Thursday, October 06, 2005
Shaath, now the Palestinian information minister, said: "President Bush said to all of us: 'I'm driven with a mission from God.
'God would tell me, 'George, go and fight those terrorists in Afghanistan'.'
"And I did, and then God would tell me, 'George, go and end the tyranny in Iraq...' And I did.
"'And now, again, I feel God's words coming to me, 'Go get the Palestinians their state and get the Israelis their security, and get peace in the Middle East.' And by God I'm gonna do it'," said Shaath.
Abbas, who was also at the meeting in the Egyptian resort of Sharm al-Sheikh, recalled how the president told him: "I have a moral and religious obligation.
"So I will get you a Palestinian state."
Some people, of course, see nothing wrong with such an admission. Even I, who churches up a couple of times a month at most and who has never once felt as if I were communing with the Almighty, have no objection to the president characterizing his prayer as talking to God. That's what religious people do, and I for one am damned relieved that he didn't decide to invade Iraq over God's objections.
Of course, the idea that the famously religious president of the United States would actually pray in advance of momentous decisions is apparently so newsworthy to the producers of the BBC and the editors of Agence-France that it is worthy of a documentary on the testimony of an Arab
Wouldn't it have been more newsworthy and more troubling if he hadn't prayed?
It's the whole Crusades thing they're playing on. So having his God tell him to invade Muslim countries to fight muslims is going to create quite a stir over there.
I don't mind prayer either, but going to war because God told you to is a little creepy and doesn't sound like the God I know.
What the President has said about his prayer life is that he prays for strength before making major decisions, but he doesn't justify his decisions based on what he perceived God's leading to be. Consequently, I can't imagine that he said what the Palestinian minister quotes him as having said.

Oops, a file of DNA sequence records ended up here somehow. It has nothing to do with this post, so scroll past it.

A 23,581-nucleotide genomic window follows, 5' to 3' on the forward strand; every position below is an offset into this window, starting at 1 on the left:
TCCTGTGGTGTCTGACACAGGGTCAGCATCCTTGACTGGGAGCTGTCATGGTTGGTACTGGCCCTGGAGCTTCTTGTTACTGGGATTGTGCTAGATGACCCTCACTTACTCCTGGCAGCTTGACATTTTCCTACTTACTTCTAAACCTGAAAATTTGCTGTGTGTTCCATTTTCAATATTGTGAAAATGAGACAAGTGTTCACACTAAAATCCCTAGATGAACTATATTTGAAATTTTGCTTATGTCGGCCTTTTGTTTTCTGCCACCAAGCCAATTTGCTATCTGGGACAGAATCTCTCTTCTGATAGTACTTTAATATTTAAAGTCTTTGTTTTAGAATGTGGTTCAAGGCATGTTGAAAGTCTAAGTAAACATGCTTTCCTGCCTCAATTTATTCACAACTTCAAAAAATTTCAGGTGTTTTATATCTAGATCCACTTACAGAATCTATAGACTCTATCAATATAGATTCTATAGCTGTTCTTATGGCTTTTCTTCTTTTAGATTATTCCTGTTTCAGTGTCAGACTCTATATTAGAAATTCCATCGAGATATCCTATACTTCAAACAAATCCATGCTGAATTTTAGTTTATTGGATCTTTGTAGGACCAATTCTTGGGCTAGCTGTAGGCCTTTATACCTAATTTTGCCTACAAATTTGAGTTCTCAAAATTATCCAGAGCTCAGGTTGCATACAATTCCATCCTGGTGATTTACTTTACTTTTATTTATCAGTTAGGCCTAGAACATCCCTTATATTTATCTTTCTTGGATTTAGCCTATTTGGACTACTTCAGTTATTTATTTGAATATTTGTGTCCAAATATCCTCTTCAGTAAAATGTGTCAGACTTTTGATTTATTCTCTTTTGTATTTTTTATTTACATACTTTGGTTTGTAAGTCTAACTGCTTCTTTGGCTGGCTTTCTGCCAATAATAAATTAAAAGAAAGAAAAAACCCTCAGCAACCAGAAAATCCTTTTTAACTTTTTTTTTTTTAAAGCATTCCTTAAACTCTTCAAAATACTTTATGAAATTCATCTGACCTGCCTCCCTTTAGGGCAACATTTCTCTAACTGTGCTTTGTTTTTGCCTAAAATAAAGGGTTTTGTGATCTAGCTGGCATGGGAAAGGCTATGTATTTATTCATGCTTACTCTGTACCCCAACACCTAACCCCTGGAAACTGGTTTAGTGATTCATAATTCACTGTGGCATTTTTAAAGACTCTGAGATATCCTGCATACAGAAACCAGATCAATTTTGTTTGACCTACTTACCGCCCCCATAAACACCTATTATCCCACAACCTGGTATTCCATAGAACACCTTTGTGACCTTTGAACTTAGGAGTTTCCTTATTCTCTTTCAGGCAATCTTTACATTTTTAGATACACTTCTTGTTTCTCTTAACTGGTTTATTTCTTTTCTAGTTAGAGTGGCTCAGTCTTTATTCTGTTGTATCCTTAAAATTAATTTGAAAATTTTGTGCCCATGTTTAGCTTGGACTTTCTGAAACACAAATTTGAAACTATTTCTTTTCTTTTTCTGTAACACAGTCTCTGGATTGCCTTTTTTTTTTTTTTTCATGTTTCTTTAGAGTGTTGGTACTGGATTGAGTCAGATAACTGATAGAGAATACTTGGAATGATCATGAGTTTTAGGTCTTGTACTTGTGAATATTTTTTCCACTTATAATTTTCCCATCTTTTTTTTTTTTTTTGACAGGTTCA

From our standpoint, I like how the Book of Common Prayer says it: "Grant to the President of the United States, and to all in authority, wisdom and strength to know and to do thy will. Fill them with the love of truth and righteousness; and make them ever mindful of their calling to serve this people in thy fear." (Morning Prayer, p. 18, 1928 BCP)
My blog seems to be the only one that caught that this is an old story that caused a brief media sensation in 2003. And back then, the Palestinians forgot to mention that God told Bush to give them a state. Funny how their memory improved on that point.
Karl Rove is way ahead of you.
Sorry ... try this.
Before I say what I say, let me point out that George Bush is in no way close to perfect.
However, I think the main reason why the far left hates him has to do with the fact that he is religious rather than his policy decisions.
Maybe they are projecting the thing they hate most (God) onto Bush.
George W. Bush believes he is on a divine mission. And, hell, maybe he is. The universe certainly has moved in more mysterious ways. But when a man is charged with the most powerful position in the world, he might oughta wanna check into those voices he's hearing to make sure they're not some sort of reflection of having neoconservative philosophers and policymakers shouting in your ear all day long or that the voices are the echoes of childhood fears and insecurities.
If I stand on the street tomorrow and whack you in the face, then I say, "God told me to." You're going to either whack me in return or get a police officer to let the legal system do the whackin' for you.
Beware men with weapons who say they're on a mission from God.
Here's a link to a ScruHoo piece on the subject of Dispensationalism and the politicians who subscribe to it:
THE LINK IS HERE
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